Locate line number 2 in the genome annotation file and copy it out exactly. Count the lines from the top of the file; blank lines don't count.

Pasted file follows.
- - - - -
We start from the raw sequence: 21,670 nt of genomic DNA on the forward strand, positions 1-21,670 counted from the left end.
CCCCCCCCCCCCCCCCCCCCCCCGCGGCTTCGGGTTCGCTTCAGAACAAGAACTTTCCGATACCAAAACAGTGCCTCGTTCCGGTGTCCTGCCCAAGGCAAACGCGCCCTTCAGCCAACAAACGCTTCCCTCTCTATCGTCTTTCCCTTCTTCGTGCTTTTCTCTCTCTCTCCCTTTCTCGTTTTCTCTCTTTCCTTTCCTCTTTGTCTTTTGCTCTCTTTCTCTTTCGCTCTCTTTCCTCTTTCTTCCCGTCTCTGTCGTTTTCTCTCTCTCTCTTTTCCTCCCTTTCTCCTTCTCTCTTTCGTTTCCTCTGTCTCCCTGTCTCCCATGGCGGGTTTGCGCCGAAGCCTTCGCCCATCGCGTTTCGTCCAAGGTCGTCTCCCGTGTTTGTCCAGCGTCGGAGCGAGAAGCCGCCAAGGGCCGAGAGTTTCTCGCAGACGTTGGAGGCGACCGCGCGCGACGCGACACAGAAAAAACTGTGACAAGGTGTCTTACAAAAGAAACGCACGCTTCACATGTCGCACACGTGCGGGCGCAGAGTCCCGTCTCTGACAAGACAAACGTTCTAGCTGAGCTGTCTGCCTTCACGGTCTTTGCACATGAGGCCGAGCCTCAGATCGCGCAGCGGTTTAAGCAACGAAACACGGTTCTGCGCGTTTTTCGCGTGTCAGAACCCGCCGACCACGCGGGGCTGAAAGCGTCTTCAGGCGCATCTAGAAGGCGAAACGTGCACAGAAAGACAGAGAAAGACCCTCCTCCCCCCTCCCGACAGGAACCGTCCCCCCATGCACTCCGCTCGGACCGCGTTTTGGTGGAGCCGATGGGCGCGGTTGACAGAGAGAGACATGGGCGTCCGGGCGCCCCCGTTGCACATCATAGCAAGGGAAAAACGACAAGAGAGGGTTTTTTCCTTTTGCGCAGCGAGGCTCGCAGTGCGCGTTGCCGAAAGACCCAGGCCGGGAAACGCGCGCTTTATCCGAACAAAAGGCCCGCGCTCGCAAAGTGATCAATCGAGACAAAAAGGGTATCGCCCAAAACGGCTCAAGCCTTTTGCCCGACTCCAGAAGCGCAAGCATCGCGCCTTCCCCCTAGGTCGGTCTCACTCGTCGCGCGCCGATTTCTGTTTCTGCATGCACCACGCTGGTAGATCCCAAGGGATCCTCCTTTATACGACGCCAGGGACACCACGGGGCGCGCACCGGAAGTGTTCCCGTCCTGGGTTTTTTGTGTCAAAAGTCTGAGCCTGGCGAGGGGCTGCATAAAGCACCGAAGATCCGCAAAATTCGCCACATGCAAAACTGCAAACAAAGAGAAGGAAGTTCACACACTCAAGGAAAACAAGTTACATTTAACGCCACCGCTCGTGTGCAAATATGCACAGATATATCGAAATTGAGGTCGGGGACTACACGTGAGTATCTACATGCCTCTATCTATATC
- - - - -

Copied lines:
CCCCCCCCCCCCCCCCCCCCCCCGCGGCTTCGGGTTCGCTTCAGAACAAGAACTTTCCGATACCAAAACAGTGCCTCGTTCCGGTGTCCTGCCCAAGGCAAACGCGCCCTTCAGCCAACAAACGCTTCCCTCTCTATCGTCTTTCCCTTCTTCGTGCTTTTCTCTCTCTCTCCCTTTCTCGTTTTCTCTCTTTCCTTTCCTCTTTGTCTTTTGCTCTCTTTCTCTTTCGCTCTCTTTCCTCTTTCTTCCCGTCTCTGTCGTTTTCTCTCTCTCTCTTTTCCTCCCTTTCTCCTTCTCTCTTTCGTTTCCTCTGTCTCCCTGTCTCCCATGGCGGGTTTGCGCCGAAGCCTTCGCCCATCGCGTTTCGTCCAAGGTCGTCTCCCGTGTTTGTCCAGCGTCGGAGCGAGAAGCCGCCAAGGGCCGAGAGTTTCTCGCAGACGTTGGAGGCGACCGCGCGCGACGCGACACAGAAAAAACTGTGACAAGGTGTCTTACAAAAGAAACGCACGCTTCACATGTCGCACACGTGCGGGCGCAGAGTCCCGTCTCTGACAAGACAAACGTTCTAGCTGAGCTGTCTGCCTTCACGGTCTTTGCACATGAGGCCGAGCCTCAGATCGCGCAGCGGTTTAAGCAACGAAACACGGTTCTGCGCGTTTTTCGCGTGTCAGAACCCGCCGACCACGCGGGGCTGAAAGCGTCTTCAGGCGCATCTAGAAGGCGAAACGTGCACAGAAAGACAGAGAAAGACCCTCCTCCCCCCTCCCGACAGGAACCGTCCCCCCATGCACTCCGCTCGGACCGCGTTTTGGTGGAGCCGATGGGCGCGGTTGACAGAGAGAGACATGGGCGTCCGGGCGCCCCCGTTGCACATCATAGCAAGGGAAAAACGACAAGAGAGGGTTTTTTCCTTTTGCGCAGCGAGGCTCGCAGTGCGCGTTGCCGAAAGACCCAGGCCGGGAAACGCGCGCTTTATCCGAACAAAAGGCCCGCGCTCGCAAAGTGATCAATCGAGACAAAAAGGGTATCGCCCAAAACGGCTCAAGCCTTTTGCCCGACTCCAGAAGCGCAAGCATCGCGCCTTCCCCCTAGGTCGGTCTCACTCGTCGCGCGCCGATTTCTGTTTCTGCATGCACCACGCTGGTAGATCCCAAGGGATCCTCCTTTATACGACGCCAGGGACACCACGGGGCGCGCACCGGAAGTGTTCCCGTCCTGGGTTTTTTGTGTCAAAAGTCTGAGCCTGGCGAGGGGCTGCATAAAGCACCGAAGATCCGCAAAATTCGCCACATGCAAAACTGCAAACAAAGAGAAGGAAGTTCACACACTCAAGGAAAACAAGTTACATTTAACGCCACCGCTCGTGTGCAAATATGCACAGATATATCGAAATTGAGGTCGGGGACTACACGTGAGTATCTACATGCCTCTATCTATATC